|Photo Sony Pictures|
Last night, I came across an article where Daniel Craig (00-sexy, uh, 7) unleashed on the Kardashian bunch.
Here's part of what he had to say in an interview with GQ magazine:
"It's a career. What can I tell you?" he said. "It is a career; I'm not being cynical. And why wouldn't you? Look at the Kardashians, they're worth millions. Millions! I don't think they were that badly off to begin with, but now look at them. You see that and you think, 'What, you mean all I have to do is behave like a f*!$ing idiot on television and then you'll pay me millions?'"
Now, I don't begrudge anybody anything, but I just don't understand the Kardashians. The first time I heard of Kim Kardashian was when her sex tape made the news. As for her sisters, I only heard of them when one married a basketball player and the other became pregnant with her boyfriend's baby. I didn't even know they had a brother until I saw a commercial for the most recent season of Dancing With The Stars.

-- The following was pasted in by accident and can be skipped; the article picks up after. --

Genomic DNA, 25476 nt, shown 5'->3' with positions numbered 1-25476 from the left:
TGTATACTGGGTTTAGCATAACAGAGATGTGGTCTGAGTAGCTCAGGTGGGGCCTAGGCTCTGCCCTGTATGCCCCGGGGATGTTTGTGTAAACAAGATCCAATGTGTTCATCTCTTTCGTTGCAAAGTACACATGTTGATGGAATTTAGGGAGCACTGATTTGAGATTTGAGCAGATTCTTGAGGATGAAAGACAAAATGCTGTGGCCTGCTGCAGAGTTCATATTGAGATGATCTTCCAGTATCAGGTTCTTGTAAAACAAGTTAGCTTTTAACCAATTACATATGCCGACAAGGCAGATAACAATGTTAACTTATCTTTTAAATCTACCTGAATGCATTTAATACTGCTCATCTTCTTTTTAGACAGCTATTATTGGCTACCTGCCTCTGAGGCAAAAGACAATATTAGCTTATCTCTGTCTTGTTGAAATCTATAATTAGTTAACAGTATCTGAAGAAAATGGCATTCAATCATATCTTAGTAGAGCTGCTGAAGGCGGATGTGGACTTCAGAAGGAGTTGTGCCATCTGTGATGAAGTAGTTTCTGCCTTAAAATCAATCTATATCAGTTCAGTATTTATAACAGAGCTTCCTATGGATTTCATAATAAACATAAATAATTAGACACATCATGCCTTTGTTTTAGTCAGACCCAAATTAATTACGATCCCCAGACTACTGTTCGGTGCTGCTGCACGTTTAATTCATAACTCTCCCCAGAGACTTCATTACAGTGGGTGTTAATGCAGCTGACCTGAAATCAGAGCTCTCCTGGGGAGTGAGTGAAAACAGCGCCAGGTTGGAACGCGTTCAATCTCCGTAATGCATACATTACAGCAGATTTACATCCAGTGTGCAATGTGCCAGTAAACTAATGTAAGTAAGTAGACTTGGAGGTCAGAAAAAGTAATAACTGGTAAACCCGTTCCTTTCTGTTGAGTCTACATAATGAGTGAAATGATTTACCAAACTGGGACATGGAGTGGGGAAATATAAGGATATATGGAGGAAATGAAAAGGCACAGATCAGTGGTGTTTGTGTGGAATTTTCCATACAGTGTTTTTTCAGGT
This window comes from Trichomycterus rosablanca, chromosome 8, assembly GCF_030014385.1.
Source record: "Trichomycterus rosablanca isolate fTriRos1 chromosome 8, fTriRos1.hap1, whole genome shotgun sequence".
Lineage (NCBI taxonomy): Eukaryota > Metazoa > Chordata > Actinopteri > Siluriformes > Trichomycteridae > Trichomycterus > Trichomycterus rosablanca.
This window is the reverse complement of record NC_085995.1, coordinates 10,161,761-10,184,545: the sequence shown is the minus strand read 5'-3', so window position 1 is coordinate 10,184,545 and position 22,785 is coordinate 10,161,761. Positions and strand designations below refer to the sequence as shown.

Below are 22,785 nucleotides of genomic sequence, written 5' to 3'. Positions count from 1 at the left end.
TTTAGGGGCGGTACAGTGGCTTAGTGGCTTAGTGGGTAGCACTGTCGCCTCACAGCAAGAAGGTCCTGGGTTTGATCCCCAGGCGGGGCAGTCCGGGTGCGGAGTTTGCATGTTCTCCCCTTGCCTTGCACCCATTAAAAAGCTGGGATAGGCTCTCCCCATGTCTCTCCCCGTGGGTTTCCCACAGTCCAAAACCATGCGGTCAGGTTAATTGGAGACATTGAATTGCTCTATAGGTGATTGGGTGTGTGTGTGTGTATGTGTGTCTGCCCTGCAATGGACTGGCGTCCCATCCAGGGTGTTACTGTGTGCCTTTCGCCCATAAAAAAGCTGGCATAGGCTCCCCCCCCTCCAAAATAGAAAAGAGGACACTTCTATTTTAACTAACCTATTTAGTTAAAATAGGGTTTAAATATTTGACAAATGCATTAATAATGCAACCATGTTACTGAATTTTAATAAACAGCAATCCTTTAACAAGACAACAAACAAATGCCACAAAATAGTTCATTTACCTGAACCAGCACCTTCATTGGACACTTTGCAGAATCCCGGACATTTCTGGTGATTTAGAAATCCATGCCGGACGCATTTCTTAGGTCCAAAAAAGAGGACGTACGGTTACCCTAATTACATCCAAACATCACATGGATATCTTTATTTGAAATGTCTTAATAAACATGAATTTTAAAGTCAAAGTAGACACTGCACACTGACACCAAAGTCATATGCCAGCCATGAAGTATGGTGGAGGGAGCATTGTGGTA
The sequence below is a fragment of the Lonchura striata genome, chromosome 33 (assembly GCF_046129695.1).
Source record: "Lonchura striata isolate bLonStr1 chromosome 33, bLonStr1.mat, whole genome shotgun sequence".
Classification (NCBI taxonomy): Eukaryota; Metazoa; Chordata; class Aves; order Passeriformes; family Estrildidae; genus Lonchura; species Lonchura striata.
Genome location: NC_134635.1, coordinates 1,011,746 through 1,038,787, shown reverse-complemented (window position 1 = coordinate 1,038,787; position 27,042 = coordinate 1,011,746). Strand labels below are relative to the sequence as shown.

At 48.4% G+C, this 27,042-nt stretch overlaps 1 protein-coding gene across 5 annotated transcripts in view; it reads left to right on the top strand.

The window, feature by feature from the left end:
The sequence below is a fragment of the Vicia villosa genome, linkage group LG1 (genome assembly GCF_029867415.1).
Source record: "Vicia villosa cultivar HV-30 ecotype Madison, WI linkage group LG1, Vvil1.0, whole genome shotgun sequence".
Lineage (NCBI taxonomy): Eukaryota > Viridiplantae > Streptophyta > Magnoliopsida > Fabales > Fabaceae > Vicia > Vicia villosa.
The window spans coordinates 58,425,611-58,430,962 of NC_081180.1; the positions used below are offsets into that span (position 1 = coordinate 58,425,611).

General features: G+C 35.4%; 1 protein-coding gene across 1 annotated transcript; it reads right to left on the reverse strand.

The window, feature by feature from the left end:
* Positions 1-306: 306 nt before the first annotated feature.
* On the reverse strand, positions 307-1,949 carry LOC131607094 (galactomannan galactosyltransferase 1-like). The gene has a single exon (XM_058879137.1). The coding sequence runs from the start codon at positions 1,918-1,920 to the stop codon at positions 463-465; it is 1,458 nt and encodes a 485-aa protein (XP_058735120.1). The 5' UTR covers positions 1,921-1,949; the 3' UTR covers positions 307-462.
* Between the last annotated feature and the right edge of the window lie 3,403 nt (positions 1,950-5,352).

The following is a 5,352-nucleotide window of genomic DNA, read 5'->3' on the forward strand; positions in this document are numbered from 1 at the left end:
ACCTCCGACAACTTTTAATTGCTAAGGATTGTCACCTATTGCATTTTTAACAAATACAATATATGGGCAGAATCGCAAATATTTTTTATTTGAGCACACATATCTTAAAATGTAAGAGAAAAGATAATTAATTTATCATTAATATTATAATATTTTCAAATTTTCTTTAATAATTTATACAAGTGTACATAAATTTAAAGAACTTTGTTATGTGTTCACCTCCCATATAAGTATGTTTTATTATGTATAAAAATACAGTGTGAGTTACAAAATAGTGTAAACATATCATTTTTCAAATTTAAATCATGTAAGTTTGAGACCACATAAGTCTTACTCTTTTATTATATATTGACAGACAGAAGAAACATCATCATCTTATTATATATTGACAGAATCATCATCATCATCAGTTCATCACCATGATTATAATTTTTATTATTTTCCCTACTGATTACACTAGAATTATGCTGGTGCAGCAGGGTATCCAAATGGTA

Craig is right about how one can make millions on television today, but it's not limited to the Kardashians. When I look at the types of shows proffered for our entertainment, most of what I see involves bad behavior and/or exploitation.
You have drunken messes, swearing rants, cruelty, extravagant snobs, delusional egos, and promiscuity, while the unique, different, or hurting are portrayed in a supposed positive light, when really it's just a subtle way of making fun.
What's happened? Since when did severely bad behavior become the jewel in the crown? To me, when you reward bad behavior, you encourage it. Stop rewarding it, and you send a much stronger message about right and wrong and basic human decency.
Bottom Line: I don't get it. Oh, I get the whole money aspect, but...I don't get it. Who would want to act the way some of these people act? Who would want to treat others so poorly? And why? I don't get it. I really just don't get it. And, apparently, neither does 007.